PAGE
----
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Wellington is also sending a message to Washington: we appreciate Secretary of State John Kerry's efforts to find peace, but they're not enough on their own.

The Obama Administration believes it is not for the Council to set artificial timetables for the completion of negotiations (assuming their resumption). But New Zealand is now saying that a schedule may be just the sort of pressure that might help. McLay also indicated that New Zealand would be available to contribute to an observer mission to step in between Israel and a Palestinian state, in the way that New Zealand contributed in the Sinai after Israel and Egypt made peace.

So at the very least, the New Zealand view is an optimistic and anticipatory one.

The New Zealand Government's explanation will be that McClay's statement reflects a long-standing 'balanced, constructive, and even-handed approach to the Arab-Israeli conflict.' In indicating the sort of final status commitment that it would like to see in a 'suitably balanced' UNSC Resolution, McLay's statement includes the widely heard call for a return to 'pre-1967 borders'.

Mr Netanyahu, now in the middle of a tense election campaign, has said that requiring Israel to agree to this step would bring 'radical Islamic elements to the suburbs of Tel Aviv and to the heart of Jerusalem.' However, New Zealand's statement sees 'agreed land swaps' as part of this territorial arrangement. This may leave open the possibility that some Jewish settlements on the West Bank would remain, despite Wellington's insistence that settlement activity is 'illegal' and 'must stop.' And McLay's language on another big issue — the need for 'a solution on the status of Jerusalem' – is suitably vague, although almost any agreement here seems hopelessly difficult.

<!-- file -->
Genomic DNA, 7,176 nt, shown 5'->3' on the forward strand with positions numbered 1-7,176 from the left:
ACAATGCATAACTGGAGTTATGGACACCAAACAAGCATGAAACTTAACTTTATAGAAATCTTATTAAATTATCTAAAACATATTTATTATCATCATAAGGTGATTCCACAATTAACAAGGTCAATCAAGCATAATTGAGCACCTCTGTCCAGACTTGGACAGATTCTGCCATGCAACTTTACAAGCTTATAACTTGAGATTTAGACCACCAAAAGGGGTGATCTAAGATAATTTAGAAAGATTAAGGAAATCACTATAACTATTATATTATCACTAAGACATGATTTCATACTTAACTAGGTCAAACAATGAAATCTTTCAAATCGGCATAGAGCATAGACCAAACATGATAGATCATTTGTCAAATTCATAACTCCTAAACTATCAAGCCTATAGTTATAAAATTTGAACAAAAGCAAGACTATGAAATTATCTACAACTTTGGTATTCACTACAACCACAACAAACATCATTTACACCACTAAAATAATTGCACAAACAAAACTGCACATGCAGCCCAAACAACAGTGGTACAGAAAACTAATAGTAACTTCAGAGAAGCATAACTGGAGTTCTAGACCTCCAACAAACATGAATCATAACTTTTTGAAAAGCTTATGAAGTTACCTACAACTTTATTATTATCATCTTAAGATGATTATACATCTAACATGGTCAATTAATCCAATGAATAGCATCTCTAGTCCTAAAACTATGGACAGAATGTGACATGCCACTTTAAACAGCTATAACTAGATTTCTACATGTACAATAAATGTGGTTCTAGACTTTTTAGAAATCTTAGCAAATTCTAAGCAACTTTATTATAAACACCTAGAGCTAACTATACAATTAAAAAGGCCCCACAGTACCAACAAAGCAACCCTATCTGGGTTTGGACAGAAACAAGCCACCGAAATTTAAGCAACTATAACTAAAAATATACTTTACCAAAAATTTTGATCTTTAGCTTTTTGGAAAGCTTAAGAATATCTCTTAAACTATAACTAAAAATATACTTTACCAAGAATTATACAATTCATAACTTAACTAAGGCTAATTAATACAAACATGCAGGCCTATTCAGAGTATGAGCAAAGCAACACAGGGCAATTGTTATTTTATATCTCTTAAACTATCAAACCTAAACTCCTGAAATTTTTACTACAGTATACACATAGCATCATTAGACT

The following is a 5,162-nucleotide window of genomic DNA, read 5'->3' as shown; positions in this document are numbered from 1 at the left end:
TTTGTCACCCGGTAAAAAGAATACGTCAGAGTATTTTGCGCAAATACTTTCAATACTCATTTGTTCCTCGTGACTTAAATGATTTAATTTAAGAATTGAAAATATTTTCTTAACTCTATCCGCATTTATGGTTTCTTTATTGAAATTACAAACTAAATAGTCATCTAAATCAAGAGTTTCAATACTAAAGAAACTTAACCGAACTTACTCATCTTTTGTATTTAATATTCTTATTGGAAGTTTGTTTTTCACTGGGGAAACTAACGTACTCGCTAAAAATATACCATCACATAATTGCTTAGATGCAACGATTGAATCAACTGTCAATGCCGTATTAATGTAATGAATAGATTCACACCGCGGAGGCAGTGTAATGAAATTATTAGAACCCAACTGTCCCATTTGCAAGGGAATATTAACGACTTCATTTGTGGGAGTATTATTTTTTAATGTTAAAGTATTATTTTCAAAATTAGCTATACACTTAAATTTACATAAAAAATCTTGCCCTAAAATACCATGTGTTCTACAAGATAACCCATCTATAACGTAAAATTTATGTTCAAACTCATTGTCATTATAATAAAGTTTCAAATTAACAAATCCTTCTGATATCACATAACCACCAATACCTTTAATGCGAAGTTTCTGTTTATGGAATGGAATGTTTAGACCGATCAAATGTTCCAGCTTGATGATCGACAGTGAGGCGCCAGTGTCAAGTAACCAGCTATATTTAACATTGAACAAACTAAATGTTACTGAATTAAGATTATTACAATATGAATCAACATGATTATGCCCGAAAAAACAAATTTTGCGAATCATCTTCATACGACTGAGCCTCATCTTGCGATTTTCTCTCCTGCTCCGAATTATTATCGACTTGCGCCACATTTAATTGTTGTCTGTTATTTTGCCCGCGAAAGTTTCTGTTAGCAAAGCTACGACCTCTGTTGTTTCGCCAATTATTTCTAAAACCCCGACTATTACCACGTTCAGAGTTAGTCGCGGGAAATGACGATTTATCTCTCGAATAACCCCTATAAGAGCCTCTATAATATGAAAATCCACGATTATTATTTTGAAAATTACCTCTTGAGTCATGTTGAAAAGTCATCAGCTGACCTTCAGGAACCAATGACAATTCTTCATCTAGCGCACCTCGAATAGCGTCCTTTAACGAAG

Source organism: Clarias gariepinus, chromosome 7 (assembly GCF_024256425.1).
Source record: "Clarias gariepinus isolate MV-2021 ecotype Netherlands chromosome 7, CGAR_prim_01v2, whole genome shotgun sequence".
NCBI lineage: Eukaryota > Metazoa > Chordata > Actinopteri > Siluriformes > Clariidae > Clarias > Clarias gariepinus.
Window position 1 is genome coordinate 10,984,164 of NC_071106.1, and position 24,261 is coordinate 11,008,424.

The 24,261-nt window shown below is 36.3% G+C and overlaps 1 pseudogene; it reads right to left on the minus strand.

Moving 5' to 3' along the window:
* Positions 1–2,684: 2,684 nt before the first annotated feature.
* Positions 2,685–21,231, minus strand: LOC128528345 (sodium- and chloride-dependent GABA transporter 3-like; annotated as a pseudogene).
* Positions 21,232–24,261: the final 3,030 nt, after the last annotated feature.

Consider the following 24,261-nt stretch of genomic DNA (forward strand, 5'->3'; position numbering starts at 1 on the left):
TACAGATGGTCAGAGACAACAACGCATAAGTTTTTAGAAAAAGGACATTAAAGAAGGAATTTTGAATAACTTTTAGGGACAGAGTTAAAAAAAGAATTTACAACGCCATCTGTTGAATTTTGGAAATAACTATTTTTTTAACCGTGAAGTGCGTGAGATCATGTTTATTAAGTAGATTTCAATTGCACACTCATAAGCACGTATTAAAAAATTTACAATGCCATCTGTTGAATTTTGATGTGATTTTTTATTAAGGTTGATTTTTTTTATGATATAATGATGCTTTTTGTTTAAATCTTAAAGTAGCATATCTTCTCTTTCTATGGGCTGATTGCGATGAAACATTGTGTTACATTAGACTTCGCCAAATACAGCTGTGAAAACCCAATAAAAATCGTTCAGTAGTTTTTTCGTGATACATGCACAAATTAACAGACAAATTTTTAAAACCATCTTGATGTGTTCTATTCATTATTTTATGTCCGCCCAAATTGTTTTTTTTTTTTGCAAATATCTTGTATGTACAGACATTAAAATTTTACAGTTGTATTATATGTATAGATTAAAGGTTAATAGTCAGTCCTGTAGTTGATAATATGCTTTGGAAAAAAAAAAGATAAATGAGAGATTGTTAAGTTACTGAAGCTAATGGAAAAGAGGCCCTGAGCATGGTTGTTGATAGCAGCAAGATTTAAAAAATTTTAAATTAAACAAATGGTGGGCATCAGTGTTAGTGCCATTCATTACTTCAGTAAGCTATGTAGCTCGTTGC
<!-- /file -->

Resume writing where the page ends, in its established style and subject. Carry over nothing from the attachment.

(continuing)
The New Zealand statement also makes it clear that Israel's right to security is not up for negotiation. And it refers to the role that Palestinian actions played in prompting the IDF's recent military response in Gaza, and to the provocation caused by 'increased radicalization within some Palestinian communities.' This comment certainly caught the attention of one group in New Zealand which breathlessly responded that the Government 'should step away from the hypocrisy of abandoning the defenceless Palestinian people.'

But however New Zealand might have tried, its stand in New York offers more for the Palestinian than the Israeli cause, not least because of the fundamental disagreement between the two sides on whether the UN is a suitable venue for progress. The Netanyahu Government clearly thinks it is not.

Israel's Ambassador in Wellington has already taken issue with New Zealand's appeal to its Council partners, insisting that the only course is for the Palestinian side to return to negotiations. But as we all know, these haven't been going anywhere much lately even when they have been occurring. And New Zealand clearly believes both sides are to blame for the stalemate.

New Zealand's foray marks an early attempt to deliver on the promise McCully himself made in New York on the eve of the ballot in which Spain and Turkey were also competing for a Security Council seat. In a speech which almost read as if all of the problems in the Middle East were down to the Israel-Palestine impasse, he insisted that as a small-state member, New Zealand would stand up and demand a lot more from the Council. Yet even for a small portion of his demands to be met, perpetual and united pressure from all of the other non-permanent members, and more, will be needed. 

Wellington is signaling that is has brought an independent foreign policy to Manhattan. Independent, that is, from some of its traditional partners. There is certainly no ANZUS position on this issue, and McLay was quick to challenge some rather odd speculation back home that New Zealand would be beholden for the next two years to the US.

But some of New Zealand's traditional partners, including Canberra, may ask whether more pressure on Israel from the Security Council will just make things worse.

Photo courtesy of Flickr user nznationalparty.


Cambodian Prime Minister Hun Sen is celebrating 30 years in power. He is now the sixth-longest serving political leader in the world (in the company of the likes of Mugabe and Khamenei) and is Asia's longest serving non-monarch leader.

To commemorate the anniversary, Human Rights Watch released a report, 30 Years of Hun Sen: Violence, Repression. and Corruption. It charts the man's rise from, at 26, the world's youngest foreign minister, to today (his official title now reads Samdech Akka Moha Sena Pedei Techo, or 'princely exalted supreme great commander of gloriously victorious troops'), and earmarks allegations of corruption, human rights abuse and persecution.